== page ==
Horry County officials are using a property tax increase to hire more police officers and prosecutors this year, but it won’t necessarily mean a drop in crime or criminal activity, officials said.
Horry County Council voted in June to increase property taxes by 7.2 mills to add $13.5 million to the budget. That money is mostly being used for the additional public safety positions.
Crime is a tremendously complicated story and we in society are often unfairly putting too much of the emphasis on police for crime rates.
Seth W. Stoughton, an assistant professor of law at the University of South Carolina
Horry County officials approved adding two court security officers, four violent crime detectives, three gang unit detectives, body cameras and storage for that footage for all the Horry County Police officers. The additions will increase the gang investigator unit to four people and the detectives addtions to the criminal investigations of major crimes unit to a total of 18.
The two court security officers will boost the Horry County Sheriff’s numbers to 21 at the Horry County Judicial Center, Sgt. Sherri Smith said. Those officers check people as they enter the courthouse and maintain security and decorum inside the courtrooms during all proceedings.
The money also will pay for two entry-level prosecutors at the 15th Circuit Solicitor’s Office, and pay increases for all county employees, including a 5 percent increase for all 234 Class 1 police officers.
Last budget year, Myrtle Beach City Council increased its taxes to generate an extra $900,000 in revenue to hire 10 full-time police officers, who were on the streets by May for Memorial Day weekend. With Horry County’s tax increase that makes the second tax increase in as many years for Myrtle Beach city residents.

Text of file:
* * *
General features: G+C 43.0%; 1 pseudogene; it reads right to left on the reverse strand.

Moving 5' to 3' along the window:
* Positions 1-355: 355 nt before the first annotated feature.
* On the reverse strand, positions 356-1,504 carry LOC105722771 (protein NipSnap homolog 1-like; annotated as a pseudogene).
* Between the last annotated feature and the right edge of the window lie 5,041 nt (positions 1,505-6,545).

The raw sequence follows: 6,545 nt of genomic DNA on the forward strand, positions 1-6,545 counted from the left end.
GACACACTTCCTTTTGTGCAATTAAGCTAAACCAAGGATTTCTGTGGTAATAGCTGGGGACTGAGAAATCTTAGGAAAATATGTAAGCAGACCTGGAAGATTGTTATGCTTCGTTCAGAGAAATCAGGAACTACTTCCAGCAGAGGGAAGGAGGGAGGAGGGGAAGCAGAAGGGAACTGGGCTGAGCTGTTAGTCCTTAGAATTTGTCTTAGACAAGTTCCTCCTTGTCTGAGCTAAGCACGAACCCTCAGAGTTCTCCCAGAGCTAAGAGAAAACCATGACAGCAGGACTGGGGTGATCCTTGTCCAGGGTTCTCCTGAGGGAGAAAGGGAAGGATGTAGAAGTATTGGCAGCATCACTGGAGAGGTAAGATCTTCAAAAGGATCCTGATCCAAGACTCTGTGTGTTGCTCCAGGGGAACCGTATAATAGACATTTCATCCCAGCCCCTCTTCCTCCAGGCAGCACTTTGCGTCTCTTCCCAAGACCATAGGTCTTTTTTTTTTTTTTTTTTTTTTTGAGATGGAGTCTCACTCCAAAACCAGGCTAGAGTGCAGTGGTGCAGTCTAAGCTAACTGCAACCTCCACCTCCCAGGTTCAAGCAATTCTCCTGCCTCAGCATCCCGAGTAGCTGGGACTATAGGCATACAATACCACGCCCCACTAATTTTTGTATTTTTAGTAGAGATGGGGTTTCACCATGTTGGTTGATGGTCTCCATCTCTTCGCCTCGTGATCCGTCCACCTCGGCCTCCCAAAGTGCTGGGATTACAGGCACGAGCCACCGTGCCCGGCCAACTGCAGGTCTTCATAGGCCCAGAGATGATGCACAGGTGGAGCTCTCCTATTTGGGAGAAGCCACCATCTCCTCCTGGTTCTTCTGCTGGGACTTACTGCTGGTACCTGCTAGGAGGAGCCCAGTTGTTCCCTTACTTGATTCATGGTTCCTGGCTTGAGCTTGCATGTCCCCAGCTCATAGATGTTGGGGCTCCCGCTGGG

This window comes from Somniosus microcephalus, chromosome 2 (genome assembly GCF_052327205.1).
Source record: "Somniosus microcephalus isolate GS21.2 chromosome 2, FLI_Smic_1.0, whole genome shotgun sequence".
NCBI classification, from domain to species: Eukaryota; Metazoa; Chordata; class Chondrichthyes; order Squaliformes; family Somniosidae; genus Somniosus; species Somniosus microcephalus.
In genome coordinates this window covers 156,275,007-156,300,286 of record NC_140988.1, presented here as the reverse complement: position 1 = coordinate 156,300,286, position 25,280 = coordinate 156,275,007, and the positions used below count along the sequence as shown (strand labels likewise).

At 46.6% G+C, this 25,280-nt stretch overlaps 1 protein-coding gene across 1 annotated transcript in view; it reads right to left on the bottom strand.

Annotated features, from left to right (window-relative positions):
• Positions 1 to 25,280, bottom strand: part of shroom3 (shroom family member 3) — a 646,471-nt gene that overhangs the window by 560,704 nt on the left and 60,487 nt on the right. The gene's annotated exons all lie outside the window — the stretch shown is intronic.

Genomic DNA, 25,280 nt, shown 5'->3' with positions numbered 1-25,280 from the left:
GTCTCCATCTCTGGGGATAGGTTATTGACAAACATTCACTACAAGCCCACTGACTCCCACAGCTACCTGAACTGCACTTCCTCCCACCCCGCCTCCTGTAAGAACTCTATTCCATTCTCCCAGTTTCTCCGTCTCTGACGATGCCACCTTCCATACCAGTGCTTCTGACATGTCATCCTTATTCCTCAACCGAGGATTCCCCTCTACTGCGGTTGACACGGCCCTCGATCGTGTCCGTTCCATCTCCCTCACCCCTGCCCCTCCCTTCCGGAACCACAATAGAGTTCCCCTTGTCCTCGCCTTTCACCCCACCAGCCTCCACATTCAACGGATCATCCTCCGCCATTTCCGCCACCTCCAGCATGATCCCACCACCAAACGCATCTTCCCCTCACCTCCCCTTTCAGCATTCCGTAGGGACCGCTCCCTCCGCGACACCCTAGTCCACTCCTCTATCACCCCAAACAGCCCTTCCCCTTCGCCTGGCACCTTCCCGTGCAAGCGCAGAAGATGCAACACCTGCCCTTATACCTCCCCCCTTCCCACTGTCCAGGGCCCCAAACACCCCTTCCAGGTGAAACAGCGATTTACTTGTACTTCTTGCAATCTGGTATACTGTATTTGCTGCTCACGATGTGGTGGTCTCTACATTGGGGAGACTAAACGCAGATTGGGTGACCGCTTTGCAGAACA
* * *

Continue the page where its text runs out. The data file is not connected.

Seth W. Stoughton, an assistant law professor at the University of South Carolina, said numerous studies have been done on the impact of police officers in a department and what effect, if any, it has on crime in that city.
“They are generally consistent that the number of police officers does have some measurable effect on crime, but exactly what that effect is varies from location to location,” said Seth W. Stoughton, an assistant professor of law at the University of South Carolina. “It’s impossible to predict with any degree of certainty what the effect will have or the impact of the types of crime will be.”
Having more police officers and updated infrastructure certainly helps agencies from having to restrict their services.
Seth W. Stoughton, an assistant professor of law at the University of South Carolina
North Myrtle Beach police ranks have been consistent for about the last 12 years, said Pat Dowling, city spokesman. The city has 77 police officers, but currently is down six officers because of retirements and normal attrition.
The city is seeking to fill the vacant positions, Dowling said.
“We are able to meet the needs of the city as it is currently configured and populated. Additional fire/rescue personnel are also cross-trained, mostly to the level of Class 3 police officers with limited powers of arrest or special duties,” Dowling said. “They can be used at times in certain situations to free up our Class 1 police officers to focus on their work.”
Horry County Police Lt. Raul Denis said Class 1 officers are fully certified with no restrictions, while Class 3 officers are limited duty officers with restrictions on the law enforcement tasks they perform. Typically, Class 3 officers are working with the animal control and airport police divisions, he said.
But the impact of adding police and their effectiveness on crime rates is an unfair comparison, Stoughton said.
“Crime rates and homicide rates are not good to use to evaluate police performance. A whole range of things have some impact on crime and it’s often the case that a police department or a police chief or a sheriff is reprimanded or castigated when crime increases even though the factors that lead to the increase have nothing to do with the police,” Stoughton said.
“Crime is a tremendously complicated story and we in society are often unfairly putting too much of the emphasis on police for crime rates. There’s lots of things having more police can do ... it can give those officers opportunities to go and make meaningful community contacts and in the long run that may have a dramatic impact on crime rates and the community’s satisfaction with the police department.”
100,000 police reports a year in Horry County
Denis said officials are hoping to improve their services to the community with the new hires, which are the first new positions in several years.